Editor’s Note: We received an inquiry regarding our article, How Gold Plating is Done, Step by Step by Calla Gold, a Santa Barbara jeweler specializing in custom jewelry design and jewelry repair. She consulted her own experts and supplied the answer below. Thank you to our reader for the question.
I am looking to plate some items and I want to know how to add a very heavy coat. Could I do a 14k or 18k base coat and then do the 24k coat over that?
Platers use the term “thickness” as opposed to “heavy.” To get a thicker plating (ie: heavy layer of gold) you simply plate the parts longer. If you leave something in the plating bath for five minutes as opposed to one minute you will get a thicker deposit of gold.
Be aware that you may get a dull or burned finish if you plate something for too long. You can lower the current and be sure the solution is constantly agitated to help prevent this problem.
If the plating comes out a little dull you can give it a light polish with a rouge wheel and then re-plate with the emphasis the second time on color and luster instead of thickness. Be sure to clean the parts very well when you go back a second time after polishing.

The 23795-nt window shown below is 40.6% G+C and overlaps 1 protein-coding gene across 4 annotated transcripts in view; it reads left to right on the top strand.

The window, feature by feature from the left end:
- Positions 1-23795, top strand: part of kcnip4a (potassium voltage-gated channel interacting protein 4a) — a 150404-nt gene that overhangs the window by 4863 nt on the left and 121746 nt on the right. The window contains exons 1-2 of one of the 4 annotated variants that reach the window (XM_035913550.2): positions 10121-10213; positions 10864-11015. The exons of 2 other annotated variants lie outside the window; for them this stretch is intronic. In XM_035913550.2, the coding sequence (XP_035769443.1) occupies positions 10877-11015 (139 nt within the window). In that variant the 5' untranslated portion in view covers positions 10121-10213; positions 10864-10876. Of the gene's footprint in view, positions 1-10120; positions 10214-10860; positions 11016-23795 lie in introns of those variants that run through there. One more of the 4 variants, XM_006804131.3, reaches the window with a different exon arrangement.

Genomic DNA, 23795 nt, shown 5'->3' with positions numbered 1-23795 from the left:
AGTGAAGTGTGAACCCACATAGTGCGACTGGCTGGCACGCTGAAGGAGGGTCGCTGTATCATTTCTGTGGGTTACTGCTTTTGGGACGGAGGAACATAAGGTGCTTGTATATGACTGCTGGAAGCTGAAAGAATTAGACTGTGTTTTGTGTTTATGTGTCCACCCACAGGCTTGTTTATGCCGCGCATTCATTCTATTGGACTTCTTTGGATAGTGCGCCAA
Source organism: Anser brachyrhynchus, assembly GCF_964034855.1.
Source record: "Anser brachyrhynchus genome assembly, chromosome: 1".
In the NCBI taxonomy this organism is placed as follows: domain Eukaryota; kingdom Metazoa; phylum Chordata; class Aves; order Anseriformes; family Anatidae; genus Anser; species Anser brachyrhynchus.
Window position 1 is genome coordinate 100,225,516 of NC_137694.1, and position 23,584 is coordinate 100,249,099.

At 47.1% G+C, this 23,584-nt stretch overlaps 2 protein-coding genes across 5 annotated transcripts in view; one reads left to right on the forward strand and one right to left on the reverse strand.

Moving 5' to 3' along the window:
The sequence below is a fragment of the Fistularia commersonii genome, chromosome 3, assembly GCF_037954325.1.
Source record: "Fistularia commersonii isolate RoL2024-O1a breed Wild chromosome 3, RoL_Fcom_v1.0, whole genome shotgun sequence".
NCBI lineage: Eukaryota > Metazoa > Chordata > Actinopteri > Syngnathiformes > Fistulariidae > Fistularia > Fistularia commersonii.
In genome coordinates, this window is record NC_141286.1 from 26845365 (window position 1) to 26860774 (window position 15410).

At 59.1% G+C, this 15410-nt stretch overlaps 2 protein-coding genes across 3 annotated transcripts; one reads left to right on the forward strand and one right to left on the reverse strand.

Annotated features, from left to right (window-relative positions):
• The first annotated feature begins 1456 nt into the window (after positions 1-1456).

There is generally some confusion about plating karat and “heaviness.”
Most gold plating baths are 24k to start with regardless of what karat is listed on the label. If you were to scrape off the gold from a plated item and assay it, it would generally come up approx 23.8K or 24K. This is not always the case but true in most situations. Different chemicals are added to various gold plating solutions to make the color lighter or darker, rosier or more yellow (ie: 10k, 14k, 18k etc). The richer the color and higher the karat do not equal heavier or thicker plating. Plating an item in a 24k plating bath for 30 seconds compared to plating an item in a 14k bath for 30 seconds will not give you a heavier/thicker layer of plating. However, If you plated an item in a 14k bath for 2 minutes and then plated another item in a 24k bath for 30 seconds, the item plated in the 14k bath would have a heavier or thicker layer of gold.
Also, If you plate something in a 14k bath and then in an 18k bath and then finally a 24k bath you will get a heavy coat only because you plated it three times.
Note: If you come across a piece jewelry and don’t know what it is, or if you want to verify the gold content or the carat amount, you can utilize x-ray fluorescence technology. XRF precious metals analyzers are fast, simple, nondestructive solutions for gold, precious metals, and alloy analysis. You can measure the content of all gold and precious metals, as well as determine the presence and concentration of other trace, alloying elements, and dangerous heavy elements, which could impact health and the valuation of your pieces.